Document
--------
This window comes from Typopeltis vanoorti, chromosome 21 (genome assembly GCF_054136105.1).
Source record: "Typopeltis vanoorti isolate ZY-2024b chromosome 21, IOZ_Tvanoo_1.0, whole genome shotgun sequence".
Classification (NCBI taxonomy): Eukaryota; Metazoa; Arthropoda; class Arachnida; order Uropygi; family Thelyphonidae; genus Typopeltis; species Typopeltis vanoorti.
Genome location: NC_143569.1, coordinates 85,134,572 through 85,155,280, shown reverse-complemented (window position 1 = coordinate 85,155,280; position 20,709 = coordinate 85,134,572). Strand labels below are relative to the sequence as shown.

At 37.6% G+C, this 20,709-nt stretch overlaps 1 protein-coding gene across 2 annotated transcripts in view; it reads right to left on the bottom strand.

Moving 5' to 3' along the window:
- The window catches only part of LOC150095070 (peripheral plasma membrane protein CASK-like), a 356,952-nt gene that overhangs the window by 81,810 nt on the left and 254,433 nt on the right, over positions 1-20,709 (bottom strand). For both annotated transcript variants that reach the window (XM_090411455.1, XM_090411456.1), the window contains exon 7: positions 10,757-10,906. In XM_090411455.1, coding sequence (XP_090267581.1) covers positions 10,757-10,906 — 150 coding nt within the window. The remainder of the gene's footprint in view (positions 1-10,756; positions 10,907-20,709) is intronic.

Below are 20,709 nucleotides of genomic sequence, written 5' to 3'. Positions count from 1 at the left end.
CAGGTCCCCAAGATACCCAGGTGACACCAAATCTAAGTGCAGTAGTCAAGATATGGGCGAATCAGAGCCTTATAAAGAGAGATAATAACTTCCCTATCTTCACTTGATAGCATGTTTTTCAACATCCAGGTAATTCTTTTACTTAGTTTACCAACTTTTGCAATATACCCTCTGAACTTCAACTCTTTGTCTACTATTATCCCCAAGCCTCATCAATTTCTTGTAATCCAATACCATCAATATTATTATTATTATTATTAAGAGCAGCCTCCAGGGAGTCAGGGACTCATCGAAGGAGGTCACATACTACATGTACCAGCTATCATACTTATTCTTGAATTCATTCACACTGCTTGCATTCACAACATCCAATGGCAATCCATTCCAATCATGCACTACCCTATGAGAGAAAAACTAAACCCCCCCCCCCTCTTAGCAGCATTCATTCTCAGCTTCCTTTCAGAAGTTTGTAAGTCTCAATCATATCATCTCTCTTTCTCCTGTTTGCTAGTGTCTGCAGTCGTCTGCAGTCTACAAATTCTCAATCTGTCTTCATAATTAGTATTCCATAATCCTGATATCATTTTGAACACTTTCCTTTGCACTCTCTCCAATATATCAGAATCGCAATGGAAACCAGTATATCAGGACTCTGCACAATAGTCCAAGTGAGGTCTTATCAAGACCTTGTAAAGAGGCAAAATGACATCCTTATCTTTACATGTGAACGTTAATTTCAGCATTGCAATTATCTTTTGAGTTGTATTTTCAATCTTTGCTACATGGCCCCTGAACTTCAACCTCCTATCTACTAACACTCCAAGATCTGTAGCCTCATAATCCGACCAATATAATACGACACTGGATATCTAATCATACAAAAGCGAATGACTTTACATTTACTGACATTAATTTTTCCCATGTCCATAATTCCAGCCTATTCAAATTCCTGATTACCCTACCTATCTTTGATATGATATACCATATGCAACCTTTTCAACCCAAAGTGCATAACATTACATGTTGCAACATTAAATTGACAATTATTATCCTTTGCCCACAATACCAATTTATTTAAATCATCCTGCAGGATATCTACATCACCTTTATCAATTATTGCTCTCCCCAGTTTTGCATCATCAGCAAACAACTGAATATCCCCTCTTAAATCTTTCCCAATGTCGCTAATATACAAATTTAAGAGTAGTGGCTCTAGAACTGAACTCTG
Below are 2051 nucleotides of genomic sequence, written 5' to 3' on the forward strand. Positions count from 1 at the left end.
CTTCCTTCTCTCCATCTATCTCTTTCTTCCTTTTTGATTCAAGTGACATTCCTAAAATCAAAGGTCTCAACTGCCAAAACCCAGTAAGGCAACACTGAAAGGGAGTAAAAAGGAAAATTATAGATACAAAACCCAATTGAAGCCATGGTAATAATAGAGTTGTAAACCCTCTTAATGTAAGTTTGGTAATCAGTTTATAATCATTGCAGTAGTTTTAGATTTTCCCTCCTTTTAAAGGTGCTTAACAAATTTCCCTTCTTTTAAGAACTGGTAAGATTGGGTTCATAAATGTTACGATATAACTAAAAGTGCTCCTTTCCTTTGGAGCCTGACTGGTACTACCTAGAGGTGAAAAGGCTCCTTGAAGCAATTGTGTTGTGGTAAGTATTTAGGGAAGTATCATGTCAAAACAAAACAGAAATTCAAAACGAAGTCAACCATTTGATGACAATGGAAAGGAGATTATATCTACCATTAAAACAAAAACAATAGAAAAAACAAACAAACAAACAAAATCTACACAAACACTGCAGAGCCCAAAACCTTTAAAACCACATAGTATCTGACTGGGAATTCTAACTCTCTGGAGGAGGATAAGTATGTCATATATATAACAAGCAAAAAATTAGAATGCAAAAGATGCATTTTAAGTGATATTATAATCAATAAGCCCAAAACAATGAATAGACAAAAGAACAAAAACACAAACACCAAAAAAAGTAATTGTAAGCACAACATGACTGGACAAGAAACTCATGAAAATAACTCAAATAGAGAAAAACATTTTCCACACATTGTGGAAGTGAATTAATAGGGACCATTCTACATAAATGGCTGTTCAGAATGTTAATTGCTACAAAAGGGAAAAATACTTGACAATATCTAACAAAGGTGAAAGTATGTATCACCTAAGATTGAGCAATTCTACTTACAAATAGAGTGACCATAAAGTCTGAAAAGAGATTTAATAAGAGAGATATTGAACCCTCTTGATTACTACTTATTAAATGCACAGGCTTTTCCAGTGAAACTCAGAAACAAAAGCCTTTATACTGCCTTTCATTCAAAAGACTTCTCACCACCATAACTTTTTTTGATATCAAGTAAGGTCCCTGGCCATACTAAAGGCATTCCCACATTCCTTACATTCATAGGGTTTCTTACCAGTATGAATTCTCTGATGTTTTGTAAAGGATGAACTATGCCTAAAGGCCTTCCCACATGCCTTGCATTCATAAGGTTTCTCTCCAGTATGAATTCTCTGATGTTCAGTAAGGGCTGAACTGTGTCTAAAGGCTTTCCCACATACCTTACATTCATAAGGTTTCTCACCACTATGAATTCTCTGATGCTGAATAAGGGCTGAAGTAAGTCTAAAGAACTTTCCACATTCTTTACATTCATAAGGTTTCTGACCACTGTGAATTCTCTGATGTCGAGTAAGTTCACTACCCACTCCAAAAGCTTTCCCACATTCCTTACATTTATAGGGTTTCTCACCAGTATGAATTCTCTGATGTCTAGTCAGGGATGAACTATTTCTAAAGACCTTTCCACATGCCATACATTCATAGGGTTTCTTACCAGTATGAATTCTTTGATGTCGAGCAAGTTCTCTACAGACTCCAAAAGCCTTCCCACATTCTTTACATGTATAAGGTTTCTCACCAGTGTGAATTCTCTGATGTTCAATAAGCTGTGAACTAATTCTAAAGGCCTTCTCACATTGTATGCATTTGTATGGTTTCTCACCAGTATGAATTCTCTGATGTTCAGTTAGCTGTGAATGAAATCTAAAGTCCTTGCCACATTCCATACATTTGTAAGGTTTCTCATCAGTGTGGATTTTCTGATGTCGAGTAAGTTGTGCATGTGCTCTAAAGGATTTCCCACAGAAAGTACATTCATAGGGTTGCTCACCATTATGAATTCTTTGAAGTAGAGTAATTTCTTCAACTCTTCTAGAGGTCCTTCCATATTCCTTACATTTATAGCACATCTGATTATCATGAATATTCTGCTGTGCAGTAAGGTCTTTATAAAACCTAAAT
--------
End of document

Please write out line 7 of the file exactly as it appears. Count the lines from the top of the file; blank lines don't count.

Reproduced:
- The window catches only part of LOC150095070 (peripheral plasma membrane protein CASK-like), a 356,952-nt gene that overhangs the window by 81,810 nt on the left and 254,433 nt on the right, over positions 1-20,709 (bottom strand). For both annotated transcript variants that reach the window (XM_090411455.1, XM_090411456.1), the window contains exon 7: positions 10,757-10,906. In XM_090411455.1, coding sequence (XP_090267581.1) covers positions 10,757-10,906 — 150 coding nt within the window. The remainder of the gene's footprint in view (positions 1-10,756; positions 10,907-20,709) is intronic.